Staying as long as we could, the sun did peek through a couple of times. Even though we didn’t get to see the full towers it their entirety, it is still amazing and awe-inspiring to be in the presence of these granite towers on the top of a mountain. And of course…it was just another reason to come back here someday!

At some point on the trail going back down the mountain, because it was now light out, we were able to see how utterly OFF TRAIL we had been when we going over the steep rock scramble. The actual trail was much easier and made way more sense. We were cracking up looking over at this giant boulders we had been scaling for no reason.

Below on the left is a picture looking down what we had climbed up – the trail curves off to the right through the tree line, as you can see in the picture on the bottom right. But just went STRAIGHT up in the dark, just seeing that people’s headlamps were way up top so we figure it was the way to go. I’m sure we weren’t the first people to make this mistake in the dark.

We made it back to Chileno campsite a little before the lunch hour and we still had to take down our tent and hike back down to the welcome center. One of the campsite workers came over to our tent as we were packing up telling us we needed to leave so others could have our spot. She was nice about it and we packed up pretty quick. Now we could just chill for a bit at the tables outside the dining hall for lunch. We could see the towers somewhat from the campsite and it looked a little cloudy still. Saying goodbye after lunch, we set off back down the windy pass.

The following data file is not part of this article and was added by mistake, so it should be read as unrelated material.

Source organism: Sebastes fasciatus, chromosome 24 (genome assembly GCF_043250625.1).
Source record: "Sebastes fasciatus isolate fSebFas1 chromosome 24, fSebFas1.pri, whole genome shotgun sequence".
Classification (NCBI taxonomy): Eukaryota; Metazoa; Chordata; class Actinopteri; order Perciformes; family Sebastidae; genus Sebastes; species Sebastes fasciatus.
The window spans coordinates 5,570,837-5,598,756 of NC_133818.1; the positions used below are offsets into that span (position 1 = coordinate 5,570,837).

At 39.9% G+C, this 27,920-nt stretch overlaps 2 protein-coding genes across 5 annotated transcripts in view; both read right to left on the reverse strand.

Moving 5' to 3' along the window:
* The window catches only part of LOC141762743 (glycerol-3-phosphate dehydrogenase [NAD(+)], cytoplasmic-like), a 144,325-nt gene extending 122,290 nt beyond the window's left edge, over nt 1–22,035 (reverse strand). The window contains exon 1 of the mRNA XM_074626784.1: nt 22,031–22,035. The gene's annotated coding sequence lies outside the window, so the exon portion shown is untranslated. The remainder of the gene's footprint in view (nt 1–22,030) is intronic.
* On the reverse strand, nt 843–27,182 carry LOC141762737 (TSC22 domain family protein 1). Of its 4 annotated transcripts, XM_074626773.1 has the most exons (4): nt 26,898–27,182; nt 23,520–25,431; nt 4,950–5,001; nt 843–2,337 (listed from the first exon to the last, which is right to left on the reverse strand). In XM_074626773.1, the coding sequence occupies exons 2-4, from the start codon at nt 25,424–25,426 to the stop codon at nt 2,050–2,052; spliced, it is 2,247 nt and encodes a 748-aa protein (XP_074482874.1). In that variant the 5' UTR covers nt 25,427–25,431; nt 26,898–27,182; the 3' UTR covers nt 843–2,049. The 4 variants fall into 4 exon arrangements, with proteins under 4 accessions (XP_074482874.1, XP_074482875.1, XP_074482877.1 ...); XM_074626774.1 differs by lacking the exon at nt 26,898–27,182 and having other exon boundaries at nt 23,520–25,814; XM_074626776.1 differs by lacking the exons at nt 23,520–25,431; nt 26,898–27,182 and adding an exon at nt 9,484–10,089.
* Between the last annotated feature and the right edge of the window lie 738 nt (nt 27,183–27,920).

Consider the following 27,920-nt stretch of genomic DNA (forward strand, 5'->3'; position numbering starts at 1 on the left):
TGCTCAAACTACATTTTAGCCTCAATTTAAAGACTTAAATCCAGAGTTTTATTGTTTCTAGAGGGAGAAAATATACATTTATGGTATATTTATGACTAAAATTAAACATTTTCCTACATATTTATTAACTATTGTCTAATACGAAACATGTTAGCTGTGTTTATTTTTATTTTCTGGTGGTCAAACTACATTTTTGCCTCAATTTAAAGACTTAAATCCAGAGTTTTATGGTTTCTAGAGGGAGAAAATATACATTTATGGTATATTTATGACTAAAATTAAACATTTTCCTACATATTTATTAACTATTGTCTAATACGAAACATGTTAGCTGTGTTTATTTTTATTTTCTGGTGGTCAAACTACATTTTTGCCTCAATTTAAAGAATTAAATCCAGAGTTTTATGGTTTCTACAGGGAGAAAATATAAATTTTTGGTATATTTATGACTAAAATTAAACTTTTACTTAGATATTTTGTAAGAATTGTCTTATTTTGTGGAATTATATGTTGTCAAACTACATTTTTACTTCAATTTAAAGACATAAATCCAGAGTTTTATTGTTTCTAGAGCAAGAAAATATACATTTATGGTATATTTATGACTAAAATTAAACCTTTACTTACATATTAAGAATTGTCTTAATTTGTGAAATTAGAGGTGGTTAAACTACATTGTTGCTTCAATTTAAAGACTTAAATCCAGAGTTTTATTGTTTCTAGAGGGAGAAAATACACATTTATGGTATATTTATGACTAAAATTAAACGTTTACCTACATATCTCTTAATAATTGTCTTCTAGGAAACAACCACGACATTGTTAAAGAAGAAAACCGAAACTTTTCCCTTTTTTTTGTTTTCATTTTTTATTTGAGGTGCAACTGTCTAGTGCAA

This day was especially tiring because we essentially did TWO difficult hikes in one. From Chileno campsite, up to the Towers and back, was 7 miles. That’s a full day in itself, not to mention one of the steeper parts of the O circuit! But we also got to do that part with very light packs, as we had left our whole campsite still pitched down in the valley. Post-lunch, we had to strap on the full, heavier packs and do another 3.5 miles back up through the windy pass and then down to base Central…even though our legs had decided they were already done for the day when we sat down for lunch! Toughed it out though, as our bus ride out of the park and back to reality awaited us at the bottom.

The rest of our way back down was filled with a lot of reflection about our last 12 days there and how it was better than we could have imagined. We were pretty tired and it was a good nine miles or more that day. We made it to the Central refugio near the welcome center and bus pick-up, and still had an hour or so to spare. Time for a well deserved meal and beer! So hungry, tired, and slap happy, we ordered a bunch of food that consisted almost entirely of straight carbs with varying cheese. Demolished it all though….and then, ZONKED OUT on the bus ride, hour and a half back to Puerto Natales .

Pictures tell the whole story (also, you can see on the beer label how the towers look without cloud covering):